Saturday, December 14, 2013

James Schall on the Pope's worldly hopes

James V. Schall, S.J., "Pope Francis' Missionary Church" (Catholic World Report, December 13, 2013):
... But if I am asked what is the overall impression left by this Exhortation, I have to say that it is very much “this-worldly” oriented. It points horizontally, not vertically. The inner life of the Godhead is not much spoken of. When the Father is mentioned, it is always in the context of the love of the neighbor whom God loves in Christ. Unlike Benedict in Spe Salvi, there is little attention given to “eternal life.” When Francis mentions the “kingdom of God,” he does not, as one would expect, cite Augustine. He mentions actual cities and is rather surprised by them. When Augustine talked of “the City of God,” he said that it began among us, but could not be achieved in this world. No existing city would ever be this Kingdom. Augustine, with good reason, was leery of the ambitions of the cities of this world.

... What concerns Francis, if I might put it that way, is the second great commandment. He obviously does not deny the first, the love of God. But Francis’ attention is given to God’s love as it exists among us. But he thinks not enough response is given to it....

Pope Bergoglio is much more oriented to modernity, to modern culture, than the previous two popes. He cites John XXIII, and sometimes Paul VI, though he certainly cites John Paul II and Benedict—and de Lubac, Guardini, Newman, Bernanos, and the various documents of episcopal conferences. He is open to modern science. He is aware of skepticism, relativism, and atheism, but he has a certain sympathy for their adherents.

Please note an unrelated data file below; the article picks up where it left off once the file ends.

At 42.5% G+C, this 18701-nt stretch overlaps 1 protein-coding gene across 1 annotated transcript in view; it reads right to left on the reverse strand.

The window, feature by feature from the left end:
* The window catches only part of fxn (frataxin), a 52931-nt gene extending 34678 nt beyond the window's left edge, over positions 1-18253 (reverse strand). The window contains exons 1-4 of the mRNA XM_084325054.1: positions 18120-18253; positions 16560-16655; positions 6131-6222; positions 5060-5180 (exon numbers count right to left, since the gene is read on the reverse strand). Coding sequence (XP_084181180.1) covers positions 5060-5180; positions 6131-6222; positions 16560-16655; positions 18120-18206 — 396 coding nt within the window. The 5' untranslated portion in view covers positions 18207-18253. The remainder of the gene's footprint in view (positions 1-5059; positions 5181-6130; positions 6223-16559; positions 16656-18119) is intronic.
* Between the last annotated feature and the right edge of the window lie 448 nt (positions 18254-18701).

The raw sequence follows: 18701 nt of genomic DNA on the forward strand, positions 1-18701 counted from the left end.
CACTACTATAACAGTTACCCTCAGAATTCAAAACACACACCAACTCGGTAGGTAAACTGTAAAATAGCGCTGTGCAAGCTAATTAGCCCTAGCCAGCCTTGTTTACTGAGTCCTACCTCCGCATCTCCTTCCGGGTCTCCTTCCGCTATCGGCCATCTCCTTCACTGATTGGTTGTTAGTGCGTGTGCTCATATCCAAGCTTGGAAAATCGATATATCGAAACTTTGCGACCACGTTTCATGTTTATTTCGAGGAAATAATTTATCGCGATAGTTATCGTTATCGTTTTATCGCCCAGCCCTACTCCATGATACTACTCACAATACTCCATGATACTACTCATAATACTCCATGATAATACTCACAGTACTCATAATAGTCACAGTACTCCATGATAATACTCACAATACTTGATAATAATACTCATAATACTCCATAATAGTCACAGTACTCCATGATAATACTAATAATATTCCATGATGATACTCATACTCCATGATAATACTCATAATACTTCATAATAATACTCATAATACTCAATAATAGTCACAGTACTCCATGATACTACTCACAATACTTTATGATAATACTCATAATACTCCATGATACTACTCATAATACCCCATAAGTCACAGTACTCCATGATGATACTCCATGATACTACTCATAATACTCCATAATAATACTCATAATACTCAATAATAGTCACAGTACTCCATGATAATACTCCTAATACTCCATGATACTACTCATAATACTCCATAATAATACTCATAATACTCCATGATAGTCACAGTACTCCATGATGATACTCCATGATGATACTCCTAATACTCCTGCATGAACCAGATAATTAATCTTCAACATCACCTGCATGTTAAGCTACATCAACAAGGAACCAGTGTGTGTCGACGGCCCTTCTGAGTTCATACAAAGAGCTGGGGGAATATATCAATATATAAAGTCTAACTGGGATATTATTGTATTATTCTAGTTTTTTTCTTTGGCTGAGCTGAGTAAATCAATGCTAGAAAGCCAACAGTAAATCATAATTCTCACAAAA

... What Pope Francis seems to be doing in this Exhortation is, as it were, to present an alternative to modernity within modernity. This alternative is itself inner-worldly. That is, the emphasis is on the effects of Christianity as it truly ought to be lived in the here and now.

... But at bottom, what this Exhortation seems to be is, indeed, an answer to classical modernity that, when spelled out, does everything modernity hopes for, only better and more securely because it is rooted in the real nature of man and is open to the gifts that have come to us in revelation. The Pope’s impatience has its charm. It also has its dangers. After all, most men who have ever lived on this planet have lived in very imperfect circumstances....

So while the function and inspiration of the Church is surely to stand for joy and fulfillment in this life, it never forgets that we save or lose our souls in the societies in which we live, whatever their condition. Some societies are better than others. And we are fortunate if in our lifetime we have lived in one of the better ones. One does not know this—“who are we to judge?”—but it is quite possible that more souls reached their transcendent end from the gulags and concentration camps than from the fashionable addresses of our culture....
[Hat tip to JM]


Anonymous said...

I am not a traditionalist, as such. I am currently reading Martine s Lauro's "Fire in the City", on the life of Saronarola.

Why am I shaking in fear?

The shade of Luther is haunting US from around the corner.

It will, most likely, step into view after God's scourge - Islam - does it work.

For (maybe because of) his charm, Pope Francis seems to be dismissive of both. Just ask The Anchoress - better yet, don't.

Jack said...

"Why am I shaking in fear? The shade of Luther is haunting US from around the corner."

Dear Anonymous,

What are you afraid of? The Church is already, materially speaking, Lutheran.